Subject(s)
COVID-19 , Opioid-Related Disorders/drug therapy , Opioid-Related Disorders/therapy , Telemedicine/organization & administration , Aged , Buprenorphine/therapeutic use , Continuity of Patient Care/organization & administration , Delivery of Health Care/organization & administration , Female , Health Policy , Health Services Accessibility , Healthcare Disparities , Humans , Male , Medicare , Opiate Substitution Treatment , Opioid-Related Disorders/epidemiology , Pandemics , Retrospective Studies , Rural Health Services , SARS-CoV-2 , United States/epidemiology
16.
Int J Environ Res Public Health ; 18(11)2021 06 07.
Article in English | MEDLINE | ID: covidwho-1264443

ABSTRACT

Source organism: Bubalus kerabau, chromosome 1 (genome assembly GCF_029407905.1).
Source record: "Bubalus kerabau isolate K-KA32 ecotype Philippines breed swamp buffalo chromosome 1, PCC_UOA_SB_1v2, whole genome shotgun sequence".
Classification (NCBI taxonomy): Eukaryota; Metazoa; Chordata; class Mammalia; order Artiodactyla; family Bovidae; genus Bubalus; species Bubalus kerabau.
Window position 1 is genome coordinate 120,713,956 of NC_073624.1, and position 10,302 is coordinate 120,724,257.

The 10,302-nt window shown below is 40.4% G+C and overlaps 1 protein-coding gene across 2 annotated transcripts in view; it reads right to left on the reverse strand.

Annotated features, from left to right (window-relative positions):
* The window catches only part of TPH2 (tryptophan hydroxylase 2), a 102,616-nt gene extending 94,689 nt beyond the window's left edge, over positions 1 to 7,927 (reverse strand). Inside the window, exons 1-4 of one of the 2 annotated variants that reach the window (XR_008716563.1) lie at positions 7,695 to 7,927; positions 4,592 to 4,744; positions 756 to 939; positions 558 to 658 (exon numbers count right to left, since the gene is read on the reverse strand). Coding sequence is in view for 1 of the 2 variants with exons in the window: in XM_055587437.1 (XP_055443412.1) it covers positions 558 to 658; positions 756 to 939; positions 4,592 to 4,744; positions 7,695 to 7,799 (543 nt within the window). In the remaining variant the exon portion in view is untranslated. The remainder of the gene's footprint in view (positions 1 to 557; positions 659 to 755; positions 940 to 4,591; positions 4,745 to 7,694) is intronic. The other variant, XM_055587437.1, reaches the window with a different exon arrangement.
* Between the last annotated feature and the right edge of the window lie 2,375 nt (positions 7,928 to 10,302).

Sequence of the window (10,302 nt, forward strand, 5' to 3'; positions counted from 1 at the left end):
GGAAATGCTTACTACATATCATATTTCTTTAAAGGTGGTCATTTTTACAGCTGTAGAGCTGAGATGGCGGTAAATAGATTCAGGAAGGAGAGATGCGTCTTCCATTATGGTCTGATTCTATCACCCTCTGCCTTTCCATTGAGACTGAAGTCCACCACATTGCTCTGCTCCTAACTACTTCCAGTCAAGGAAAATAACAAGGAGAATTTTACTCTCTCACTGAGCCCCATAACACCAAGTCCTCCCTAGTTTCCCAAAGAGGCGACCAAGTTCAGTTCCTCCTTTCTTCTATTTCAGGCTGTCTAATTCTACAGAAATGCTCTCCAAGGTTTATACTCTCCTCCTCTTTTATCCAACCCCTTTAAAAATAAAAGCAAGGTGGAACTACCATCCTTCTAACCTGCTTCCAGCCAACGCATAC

Using quantitative and qualitative evidence, this study triangulates counselors' perspectives on the use of telemedicine in the context of Opioid Use Disorder (OUD) treatment. A concurrent mixed-methods design examined counselors' experiences with telephone counseling during the COVID-19 pandemic. N = 42 counselors who provided OUD counseling services completed a close-ended, quantitative survey examining their experiences in addressing clients' anxiety, depression, anger, substance use, therapeutic relationship, and substance use recovery using telephone counseling. The survey also assessed comfort, convenience, and satisfaction with telephone counseling. Counselors also completed open-ended responses examining satisfaction, convenience, relationship with patients, substance use, and general feedback with telephone counseling. The synthesis of quantitative and qualitative evidence indicated that a majority of counselors had positive experiences with using telephone counseling to provide services to clients undergoing OUD treatment. Convenience, greater access to clients, and flexibility were among the reasons cited for their positive experience. However, counselors also expressed that the telephone counseling was impersonal, and that some clients may have difficulties accessing appropriate technology for telehealth adoption. Findings suggest that further research with counselors is needed to identify the key elements of an effective integration of telephone counseling with traditional in-person treatment approaches in the post-pandemic era.